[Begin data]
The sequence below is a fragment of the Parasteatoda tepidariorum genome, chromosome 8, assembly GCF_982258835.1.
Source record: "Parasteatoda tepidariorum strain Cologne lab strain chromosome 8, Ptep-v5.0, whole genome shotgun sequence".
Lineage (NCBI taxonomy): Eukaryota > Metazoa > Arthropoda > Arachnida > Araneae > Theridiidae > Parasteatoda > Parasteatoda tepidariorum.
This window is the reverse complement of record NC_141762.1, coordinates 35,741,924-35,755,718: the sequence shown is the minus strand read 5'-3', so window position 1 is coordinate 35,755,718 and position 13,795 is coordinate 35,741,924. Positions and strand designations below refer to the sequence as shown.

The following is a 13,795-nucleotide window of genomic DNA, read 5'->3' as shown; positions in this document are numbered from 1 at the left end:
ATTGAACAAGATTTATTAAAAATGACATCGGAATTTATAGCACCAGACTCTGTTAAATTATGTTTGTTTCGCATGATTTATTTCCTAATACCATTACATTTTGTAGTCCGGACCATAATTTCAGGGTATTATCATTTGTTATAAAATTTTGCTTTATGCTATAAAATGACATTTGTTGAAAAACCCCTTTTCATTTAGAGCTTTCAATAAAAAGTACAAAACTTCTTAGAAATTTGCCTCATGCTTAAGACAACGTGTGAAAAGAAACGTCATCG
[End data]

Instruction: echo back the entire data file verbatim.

The sequence below is a fragment of the Parasteatoda tepidariorum genome, chromosome 8, assembly GCF_982258835.1.
Source record: "Parasteatoda tepidariorum strain Cologne lab strain chromosome 8, Ptep-v5.0, whole genome shotgun sequence".
Lineage (NCBI taxonomy): Eukaryota > Metazoa > Arthropoda > Arachnida > Araneae > Theridiidae > Parasteatoda > Parasteatoda tepidariorum.
This window is the reverse complement of record NC_141762.1, coordinates 35,741,924-35,755,718: the sequence shown is the minus strand read 5'-3', so window position 1 is coordinate 35,755,718 and position 13,795 is coordinate 35,741,924. Positions and strand designations below refer to the sequence as shown.

The following is a 13,795-nucleotide window of genomic DNA, read 5'->3' as shown; positions in this document are numbered from 1 at the left end:
ATTGAACAAGATTTATTAAAAATGACATCGGAATTTATAGCACCAGACTCTGTTAAATTATGTTTGTTTCGCATGATTTATTTCCTAATACCATTACATTTTGTAGTCCGGACCATAATTTCAGGGTATTATCATTTGTTATAAAATTTTGCTTTATGCTATAAAATGACATTTGTTGAAAAACCCCTTTTCATTTAGAGCTTTCAATAAAAAGTACAAAACTTCTTAGAAATTTGCCTCATGCTTAAGACAACGTGTGAAAAGAAACGTCATCG